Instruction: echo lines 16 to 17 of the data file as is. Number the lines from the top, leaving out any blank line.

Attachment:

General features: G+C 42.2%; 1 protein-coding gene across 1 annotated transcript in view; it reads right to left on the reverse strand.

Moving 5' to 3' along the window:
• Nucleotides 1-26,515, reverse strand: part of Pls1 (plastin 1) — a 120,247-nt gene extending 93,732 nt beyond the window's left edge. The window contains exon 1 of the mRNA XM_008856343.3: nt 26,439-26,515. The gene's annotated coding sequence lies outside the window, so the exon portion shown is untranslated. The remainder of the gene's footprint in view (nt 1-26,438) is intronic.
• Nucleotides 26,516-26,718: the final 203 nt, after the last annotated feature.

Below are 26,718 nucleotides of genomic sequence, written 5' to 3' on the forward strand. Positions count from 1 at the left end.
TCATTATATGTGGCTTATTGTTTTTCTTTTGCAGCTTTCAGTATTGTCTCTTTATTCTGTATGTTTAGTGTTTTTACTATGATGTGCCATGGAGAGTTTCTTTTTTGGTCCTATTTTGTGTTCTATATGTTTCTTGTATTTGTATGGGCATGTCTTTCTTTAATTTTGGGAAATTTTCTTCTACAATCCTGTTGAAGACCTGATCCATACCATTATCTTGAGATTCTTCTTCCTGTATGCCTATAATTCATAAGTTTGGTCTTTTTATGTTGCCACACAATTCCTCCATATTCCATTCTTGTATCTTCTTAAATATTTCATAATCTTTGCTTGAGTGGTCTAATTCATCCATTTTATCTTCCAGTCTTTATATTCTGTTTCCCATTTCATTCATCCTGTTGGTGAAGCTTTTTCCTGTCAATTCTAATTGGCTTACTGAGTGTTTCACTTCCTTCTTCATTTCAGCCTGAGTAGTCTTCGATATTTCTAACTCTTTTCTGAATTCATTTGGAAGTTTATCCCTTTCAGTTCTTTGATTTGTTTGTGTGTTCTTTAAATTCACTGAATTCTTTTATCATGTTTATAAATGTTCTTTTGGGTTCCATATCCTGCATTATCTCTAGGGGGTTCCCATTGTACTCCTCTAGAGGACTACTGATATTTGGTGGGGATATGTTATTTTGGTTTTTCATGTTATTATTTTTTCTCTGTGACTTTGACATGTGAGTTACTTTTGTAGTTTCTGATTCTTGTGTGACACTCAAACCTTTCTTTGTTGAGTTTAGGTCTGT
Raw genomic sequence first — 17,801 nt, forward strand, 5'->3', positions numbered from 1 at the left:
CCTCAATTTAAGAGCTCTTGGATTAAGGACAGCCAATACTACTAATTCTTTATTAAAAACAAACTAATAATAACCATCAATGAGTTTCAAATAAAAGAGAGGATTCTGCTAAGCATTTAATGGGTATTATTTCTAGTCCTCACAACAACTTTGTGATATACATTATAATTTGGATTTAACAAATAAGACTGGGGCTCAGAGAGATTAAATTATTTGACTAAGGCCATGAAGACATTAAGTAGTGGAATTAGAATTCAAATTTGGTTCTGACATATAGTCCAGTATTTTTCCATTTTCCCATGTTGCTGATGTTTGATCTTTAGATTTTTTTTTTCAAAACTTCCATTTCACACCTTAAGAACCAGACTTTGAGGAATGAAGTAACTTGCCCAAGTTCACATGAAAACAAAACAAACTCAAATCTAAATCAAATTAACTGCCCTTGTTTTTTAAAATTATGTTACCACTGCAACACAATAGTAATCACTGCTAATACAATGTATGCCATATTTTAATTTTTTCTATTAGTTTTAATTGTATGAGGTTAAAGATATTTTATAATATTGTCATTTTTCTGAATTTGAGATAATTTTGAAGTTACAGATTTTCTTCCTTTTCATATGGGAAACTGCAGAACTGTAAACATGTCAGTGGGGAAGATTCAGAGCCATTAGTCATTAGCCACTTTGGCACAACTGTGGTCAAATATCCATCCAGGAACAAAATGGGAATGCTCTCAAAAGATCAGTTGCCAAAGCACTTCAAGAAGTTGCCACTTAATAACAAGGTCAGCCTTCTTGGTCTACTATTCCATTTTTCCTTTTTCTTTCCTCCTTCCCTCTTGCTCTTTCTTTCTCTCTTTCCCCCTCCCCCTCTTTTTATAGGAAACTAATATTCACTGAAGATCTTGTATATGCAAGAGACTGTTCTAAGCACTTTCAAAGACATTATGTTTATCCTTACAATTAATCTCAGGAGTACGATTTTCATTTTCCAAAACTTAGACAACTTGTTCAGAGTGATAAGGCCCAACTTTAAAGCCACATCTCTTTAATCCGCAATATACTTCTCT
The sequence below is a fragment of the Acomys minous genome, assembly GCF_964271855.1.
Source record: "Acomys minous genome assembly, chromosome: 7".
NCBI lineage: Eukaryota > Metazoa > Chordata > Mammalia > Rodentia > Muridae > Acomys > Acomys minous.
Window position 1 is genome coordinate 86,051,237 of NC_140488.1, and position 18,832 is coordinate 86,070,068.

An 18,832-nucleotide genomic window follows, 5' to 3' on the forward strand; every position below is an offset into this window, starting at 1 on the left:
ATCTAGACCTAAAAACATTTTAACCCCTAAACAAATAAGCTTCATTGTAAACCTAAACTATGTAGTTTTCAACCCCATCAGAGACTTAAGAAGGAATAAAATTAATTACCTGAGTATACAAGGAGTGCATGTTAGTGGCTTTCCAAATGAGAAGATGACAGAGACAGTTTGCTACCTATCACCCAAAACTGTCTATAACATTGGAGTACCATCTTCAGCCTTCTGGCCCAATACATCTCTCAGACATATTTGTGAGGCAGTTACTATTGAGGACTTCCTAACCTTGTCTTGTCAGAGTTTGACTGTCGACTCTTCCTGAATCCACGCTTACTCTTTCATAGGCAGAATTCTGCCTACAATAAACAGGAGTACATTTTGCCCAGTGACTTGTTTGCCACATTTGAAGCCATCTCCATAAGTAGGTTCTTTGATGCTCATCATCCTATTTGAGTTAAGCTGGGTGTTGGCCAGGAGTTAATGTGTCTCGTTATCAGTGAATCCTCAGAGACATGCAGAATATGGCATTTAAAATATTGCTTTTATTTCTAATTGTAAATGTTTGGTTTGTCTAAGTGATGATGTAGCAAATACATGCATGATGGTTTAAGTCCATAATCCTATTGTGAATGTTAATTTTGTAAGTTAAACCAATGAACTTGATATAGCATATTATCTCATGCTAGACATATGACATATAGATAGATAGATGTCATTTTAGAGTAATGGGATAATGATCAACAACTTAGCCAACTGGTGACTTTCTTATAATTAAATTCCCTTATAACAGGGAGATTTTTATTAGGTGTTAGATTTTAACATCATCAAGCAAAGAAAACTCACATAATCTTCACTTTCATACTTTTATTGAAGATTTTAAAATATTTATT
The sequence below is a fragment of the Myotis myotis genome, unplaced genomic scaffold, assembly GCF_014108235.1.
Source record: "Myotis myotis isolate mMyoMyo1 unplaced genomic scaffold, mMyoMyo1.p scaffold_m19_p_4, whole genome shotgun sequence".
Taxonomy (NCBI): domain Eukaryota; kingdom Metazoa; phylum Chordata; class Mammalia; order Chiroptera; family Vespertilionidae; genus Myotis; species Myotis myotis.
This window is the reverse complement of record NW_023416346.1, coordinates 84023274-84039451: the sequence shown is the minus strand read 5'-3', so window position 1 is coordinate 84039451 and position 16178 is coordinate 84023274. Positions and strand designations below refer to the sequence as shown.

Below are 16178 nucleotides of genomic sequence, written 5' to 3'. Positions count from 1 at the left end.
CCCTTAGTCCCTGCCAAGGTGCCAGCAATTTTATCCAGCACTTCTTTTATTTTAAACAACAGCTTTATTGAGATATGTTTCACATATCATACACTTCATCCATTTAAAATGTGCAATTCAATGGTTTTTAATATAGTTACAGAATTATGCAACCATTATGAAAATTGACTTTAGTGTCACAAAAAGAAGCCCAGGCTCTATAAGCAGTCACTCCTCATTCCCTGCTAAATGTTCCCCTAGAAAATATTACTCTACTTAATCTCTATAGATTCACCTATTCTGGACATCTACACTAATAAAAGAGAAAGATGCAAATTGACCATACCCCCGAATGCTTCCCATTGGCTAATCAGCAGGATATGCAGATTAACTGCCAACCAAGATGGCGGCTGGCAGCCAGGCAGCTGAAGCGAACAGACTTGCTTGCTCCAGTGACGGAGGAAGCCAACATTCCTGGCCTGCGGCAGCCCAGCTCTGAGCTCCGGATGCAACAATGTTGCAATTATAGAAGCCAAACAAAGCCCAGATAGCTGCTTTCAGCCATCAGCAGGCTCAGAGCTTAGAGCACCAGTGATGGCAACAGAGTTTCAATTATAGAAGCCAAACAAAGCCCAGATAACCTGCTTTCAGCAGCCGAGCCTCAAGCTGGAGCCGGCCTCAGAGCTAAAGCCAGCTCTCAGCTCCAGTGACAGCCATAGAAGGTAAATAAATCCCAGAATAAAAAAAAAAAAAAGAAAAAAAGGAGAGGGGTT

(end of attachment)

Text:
Source record: "Myotis myotis isolate mMyoMyo1 unplaced genomic scaffold, mMyoMyo1.p scaffold_m19_p_4, whole genome shotgun sequence".
Taxonomy (NCBI): domain Eukaryota; kingdom Metazoa; phylum Chordata; class Mammalia; order Chiroptera; family Vespertilionidae; genus Myotis; species Myotis myotis.